I think humor is important. Putting on a brave face, cracking jokes, plenty of hugs. Hugs are important. But I think when you’re all down in the bunker, just to try to reassure them that even 200-mile-an-hour winds are not going to bring a concrete bunker down. With some of the other adventures where we were in a capsule flying around the world, many things went wrong. There were just two of us, generally. Both of you have got to keep the spirits of the other person up.
The only way you’re going to survive is by keeping focused, by staying positive. Even if you’re facing almost certain death. You’re definitely going to die unless you fight to the bitter end. There have been circumstances where on paper we had a well over 90 percent chance of not coming home. I think by staying focused, by staying positive, and with a big dose of good fortune, we made it all the way back.
You seem to exercise a lot. I’ve seen you just go for hours and hours skiing, swimming around Necker Island, kiteboarding. What are the practices or habits that help you keep your level of energy and output as high as it is over so many years?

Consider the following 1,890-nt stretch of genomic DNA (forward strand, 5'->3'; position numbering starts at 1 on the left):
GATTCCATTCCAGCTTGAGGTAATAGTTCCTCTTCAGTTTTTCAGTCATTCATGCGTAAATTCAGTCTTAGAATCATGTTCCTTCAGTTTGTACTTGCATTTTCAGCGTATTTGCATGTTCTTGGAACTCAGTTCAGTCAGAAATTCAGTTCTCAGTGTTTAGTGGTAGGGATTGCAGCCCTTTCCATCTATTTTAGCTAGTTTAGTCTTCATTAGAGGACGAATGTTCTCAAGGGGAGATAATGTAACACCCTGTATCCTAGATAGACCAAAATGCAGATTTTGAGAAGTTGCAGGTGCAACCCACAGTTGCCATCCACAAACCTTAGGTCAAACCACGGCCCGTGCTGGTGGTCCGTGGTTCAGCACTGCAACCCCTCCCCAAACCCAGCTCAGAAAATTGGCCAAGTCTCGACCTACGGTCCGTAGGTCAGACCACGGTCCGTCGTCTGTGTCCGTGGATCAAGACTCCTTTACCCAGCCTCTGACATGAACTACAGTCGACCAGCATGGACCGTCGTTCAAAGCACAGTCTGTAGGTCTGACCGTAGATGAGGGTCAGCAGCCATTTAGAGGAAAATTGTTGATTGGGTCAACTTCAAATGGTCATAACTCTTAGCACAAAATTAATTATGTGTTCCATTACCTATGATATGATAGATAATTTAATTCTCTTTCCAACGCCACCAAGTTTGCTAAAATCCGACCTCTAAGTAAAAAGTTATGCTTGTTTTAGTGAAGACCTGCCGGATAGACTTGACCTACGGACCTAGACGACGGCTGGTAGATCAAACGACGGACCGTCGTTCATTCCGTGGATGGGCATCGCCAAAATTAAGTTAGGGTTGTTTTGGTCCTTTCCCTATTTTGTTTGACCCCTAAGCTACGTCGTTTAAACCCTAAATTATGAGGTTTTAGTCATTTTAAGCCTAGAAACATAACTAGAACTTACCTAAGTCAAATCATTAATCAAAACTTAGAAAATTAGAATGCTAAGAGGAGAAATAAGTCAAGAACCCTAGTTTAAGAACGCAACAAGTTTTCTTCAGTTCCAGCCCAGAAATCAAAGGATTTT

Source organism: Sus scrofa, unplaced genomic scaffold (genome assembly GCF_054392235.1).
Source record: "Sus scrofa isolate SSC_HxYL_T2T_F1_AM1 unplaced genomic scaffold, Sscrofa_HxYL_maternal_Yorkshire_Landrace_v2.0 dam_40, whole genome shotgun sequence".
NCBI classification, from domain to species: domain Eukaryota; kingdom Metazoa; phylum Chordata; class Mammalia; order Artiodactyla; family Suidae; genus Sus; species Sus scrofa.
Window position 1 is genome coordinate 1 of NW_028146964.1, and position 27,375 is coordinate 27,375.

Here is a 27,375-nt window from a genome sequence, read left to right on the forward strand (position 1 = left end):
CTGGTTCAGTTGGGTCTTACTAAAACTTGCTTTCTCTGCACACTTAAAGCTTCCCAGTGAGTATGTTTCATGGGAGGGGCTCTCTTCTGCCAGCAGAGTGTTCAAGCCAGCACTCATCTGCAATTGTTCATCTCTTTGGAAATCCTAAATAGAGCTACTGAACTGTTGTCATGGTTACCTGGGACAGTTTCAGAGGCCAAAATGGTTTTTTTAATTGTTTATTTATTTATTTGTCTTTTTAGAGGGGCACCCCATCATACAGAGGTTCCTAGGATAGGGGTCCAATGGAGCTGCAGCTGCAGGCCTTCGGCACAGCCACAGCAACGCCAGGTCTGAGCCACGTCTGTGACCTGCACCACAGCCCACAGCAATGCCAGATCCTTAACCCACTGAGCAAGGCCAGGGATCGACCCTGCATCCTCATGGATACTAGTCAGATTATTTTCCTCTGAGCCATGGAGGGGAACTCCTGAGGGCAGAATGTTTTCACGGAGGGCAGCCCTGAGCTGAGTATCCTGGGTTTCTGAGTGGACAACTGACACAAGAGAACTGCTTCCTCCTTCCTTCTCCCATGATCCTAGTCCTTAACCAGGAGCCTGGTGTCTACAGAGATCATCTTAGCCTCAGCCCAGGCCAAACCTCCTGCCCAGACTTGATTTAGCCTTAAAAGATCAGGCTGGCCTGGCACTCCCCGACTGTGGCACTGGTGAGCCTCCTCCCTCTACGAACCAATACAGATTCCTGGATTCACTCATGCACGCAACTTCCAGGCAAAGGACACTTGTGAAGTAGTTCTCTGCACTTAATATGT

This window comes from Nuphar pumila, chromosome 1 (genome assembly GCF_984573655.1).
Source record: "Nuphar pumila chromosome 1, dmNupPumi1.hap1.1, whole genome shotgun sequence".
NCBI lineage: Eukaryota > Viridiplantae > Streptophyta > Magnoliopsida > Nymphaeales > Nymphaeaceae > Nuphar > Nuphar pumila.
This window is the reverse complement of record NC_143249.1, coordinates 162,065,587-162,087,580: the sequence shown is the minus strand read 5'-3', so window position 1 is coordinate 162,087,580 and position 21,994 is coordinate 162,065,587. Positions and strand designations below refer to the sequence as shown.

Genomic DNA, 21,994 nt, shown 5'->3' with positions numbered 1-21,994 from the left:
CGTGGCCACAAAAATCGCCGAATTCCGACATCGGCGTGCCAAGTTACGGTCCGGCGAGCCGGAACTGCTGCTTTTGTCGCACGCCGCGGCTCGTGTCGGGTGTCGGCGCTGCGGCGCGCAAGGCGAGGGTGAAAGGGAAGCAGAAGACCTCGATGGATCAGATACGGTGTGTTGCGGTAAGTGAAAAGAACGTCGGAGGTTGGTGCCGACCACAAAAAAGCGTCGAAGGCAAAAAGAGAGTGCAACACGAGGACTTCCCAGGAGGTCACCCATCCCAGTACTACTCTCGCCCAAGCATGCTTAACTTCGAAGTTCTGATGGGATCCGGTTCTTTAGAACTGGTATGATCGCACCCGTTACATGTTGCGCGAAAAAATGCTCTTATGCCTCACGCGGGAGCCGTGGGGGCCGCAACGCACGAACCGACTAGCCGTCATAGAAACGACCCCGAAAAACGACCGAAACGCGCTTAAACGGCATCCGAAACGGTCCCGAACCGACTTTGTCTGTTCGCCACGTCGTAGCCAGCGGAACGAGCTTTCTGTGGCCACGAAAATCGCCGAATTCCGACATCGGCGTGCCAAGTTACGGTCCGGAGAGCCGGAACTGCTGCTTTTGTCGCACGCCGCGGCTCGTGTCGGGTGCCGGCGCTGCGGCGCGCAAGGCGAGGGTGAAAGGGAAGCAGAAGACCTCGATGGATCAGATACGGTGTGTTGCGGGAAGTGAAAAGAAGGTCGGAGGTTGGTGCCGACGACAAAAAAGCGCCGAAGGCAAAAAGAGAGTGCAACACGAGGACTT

Looking after yourself is obviously absolutely key. Everything stems from how healthy and well you are, both physically, mentally, and so on. I generally do it through sport. I wake up early in the morning on the island and play a very hard game of singles tennis against somebody who is better than me. I might go kite surfing and then have breakfast and the day begins. I’ll repeat that most likely later on in the day and maybe swim around the island as well.